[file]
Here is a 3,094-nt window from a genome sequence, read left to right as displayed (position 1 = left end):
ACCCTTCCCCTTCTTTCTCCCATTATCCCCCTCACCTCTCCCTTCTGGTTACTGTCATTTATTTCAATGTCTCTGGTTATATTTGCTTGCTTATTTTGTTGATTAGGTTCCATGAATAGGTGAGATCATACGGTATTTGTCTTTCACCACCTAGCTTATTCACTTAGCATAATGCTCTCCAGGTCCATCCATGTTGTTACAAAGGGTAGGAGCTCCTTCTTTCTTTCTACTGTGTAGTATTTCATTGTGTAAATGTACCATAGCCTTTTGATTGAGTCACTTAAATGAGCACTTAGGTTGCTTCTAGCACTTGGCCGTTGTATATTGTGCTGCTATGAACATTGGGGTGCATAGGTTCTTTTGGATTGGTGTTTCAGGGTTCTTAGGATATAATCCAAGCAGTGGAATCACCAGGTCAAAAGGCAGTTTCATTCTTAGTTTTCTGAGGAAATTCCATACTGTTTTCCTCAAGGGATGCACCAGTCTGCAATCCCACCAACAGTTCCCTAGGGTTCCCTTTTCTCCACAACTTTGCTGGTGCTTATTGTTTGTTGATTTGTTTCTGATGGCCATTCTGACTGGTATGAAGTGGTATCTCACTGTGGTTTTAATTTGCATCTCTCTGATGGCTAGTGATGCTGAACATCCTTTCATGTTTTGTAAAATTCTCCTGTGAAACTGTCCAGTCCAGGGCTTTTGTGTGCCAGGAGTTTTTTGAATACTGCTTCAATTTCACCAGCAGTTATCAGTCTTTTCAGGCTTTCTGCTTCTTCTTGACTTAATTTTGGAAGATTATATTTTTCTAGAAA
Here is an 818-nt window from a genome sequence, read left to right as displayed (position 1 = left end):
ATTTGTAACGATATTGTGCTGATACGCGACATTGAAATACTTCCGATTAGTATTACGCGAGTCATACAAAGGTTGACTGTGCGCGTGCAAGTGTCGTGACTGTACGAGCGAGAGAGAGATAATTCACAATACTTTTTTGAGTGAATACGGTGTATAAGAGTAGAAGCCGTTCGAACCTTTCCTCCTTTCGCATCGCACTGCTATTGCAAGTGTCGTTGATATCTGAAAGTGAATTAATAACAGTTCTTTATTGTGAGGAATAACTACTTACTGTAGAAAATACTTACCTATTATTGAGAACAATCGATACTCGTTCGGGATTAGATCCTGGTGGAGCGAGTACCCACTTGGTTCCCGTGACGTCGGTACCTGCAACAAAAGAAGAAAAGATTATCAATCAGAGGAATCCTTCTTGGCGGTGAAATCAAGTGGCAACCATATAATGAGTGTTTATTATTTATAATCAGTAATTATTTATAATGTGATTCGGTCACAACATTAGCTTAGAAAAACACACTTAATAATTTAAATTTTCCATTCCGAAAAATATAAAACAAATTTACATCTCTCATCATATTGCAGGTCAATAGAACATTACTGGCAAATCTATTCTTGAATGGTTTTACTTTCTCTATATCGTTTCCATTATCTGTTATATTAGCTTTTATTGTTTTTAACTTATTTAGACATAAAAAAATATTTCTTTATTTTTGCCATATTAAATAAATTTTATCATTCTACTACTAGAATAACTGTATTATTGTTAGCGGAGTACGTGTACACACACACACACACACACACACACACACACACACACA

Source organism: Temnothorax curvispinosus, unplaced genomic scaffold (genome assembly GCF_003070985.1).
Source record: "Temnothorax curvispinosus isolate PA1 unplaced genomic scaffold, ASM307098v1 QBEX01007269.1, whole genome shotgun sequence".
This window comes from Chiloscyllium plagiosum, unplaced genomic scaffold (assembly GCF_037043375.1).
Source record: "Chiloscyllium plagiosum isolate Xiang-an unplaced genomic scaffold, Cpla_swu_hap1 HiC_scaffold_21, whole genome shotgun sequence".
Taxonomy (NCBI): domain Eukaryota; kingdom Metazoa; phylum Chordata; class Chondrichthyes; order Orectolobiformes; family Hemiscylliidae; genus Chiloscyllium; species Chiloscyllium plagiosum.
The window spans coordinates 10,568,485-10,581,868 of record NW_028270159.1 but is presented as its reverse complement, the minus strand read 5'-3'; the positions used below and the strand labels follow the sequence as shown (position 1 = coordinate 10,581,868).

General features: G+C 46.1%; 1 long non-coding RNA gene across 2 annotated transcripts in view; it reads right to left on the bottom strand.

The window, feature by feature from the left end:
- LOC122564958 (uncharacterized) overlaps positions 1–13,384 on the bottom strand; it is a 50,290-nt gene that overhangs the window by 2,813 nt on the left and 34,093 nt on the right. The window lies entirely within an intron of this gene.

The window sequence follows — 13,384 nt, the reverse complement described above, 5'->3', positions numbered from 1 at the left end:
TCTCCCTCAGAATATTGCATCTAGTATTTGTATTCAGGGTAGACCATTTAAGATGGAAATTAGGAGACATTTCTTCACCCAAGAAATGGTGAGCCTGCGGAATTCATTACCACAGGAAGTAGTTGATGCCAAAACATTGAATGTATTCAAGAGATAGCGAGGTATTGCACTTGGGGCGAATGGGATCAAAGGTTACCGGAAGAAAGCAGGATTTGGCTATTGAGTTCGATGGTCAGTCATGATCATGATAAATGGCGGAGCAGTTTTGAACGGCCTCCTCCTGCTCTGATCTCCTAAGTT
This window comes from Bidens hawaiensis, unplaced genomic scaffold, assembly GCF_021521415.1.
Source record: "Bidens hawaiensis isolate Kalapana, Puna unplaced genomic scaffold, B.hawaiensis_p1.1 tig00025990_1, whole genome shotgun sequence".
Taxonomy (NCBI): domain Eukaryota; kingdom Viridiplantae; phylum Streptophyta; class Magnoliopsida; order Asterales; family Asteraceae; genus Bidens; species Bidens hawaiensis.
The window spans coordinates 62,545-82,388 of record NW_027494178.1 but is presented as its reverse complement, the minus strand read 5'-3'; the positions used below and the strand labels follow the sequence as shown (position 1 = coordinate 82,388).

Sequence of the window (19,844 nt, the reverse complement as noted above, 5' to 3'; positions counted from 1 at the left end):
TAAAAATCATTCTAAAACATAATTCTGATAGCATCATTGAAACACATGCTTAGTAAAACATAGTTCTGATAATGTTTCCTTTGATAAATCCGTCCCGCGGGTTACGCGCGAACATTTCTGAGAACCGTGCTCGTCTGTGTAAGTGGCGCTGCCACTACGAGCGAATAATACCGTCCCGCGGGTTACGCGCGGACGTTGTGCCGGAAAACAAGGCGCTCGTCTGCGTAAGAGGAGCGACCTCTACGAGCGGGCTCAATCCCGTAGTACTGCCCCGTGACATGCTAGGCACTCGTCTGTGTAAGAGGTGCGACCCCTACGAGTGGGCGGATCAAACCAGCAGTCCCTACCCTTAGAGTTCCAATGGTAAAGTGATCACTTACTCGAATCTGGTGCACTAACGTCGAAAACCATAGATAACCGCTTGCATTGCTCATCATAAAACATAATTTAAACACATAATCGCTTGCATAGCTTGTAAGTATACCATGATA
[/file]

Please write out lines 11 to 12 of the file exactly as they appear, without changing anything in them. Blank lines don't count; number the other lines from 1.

General features: G+C 46.1%; 1 long non-coding RNA gene across 2 annotated transcripts in view; it reads right to left on the bottom strand.

The window, feature by feature from the left end: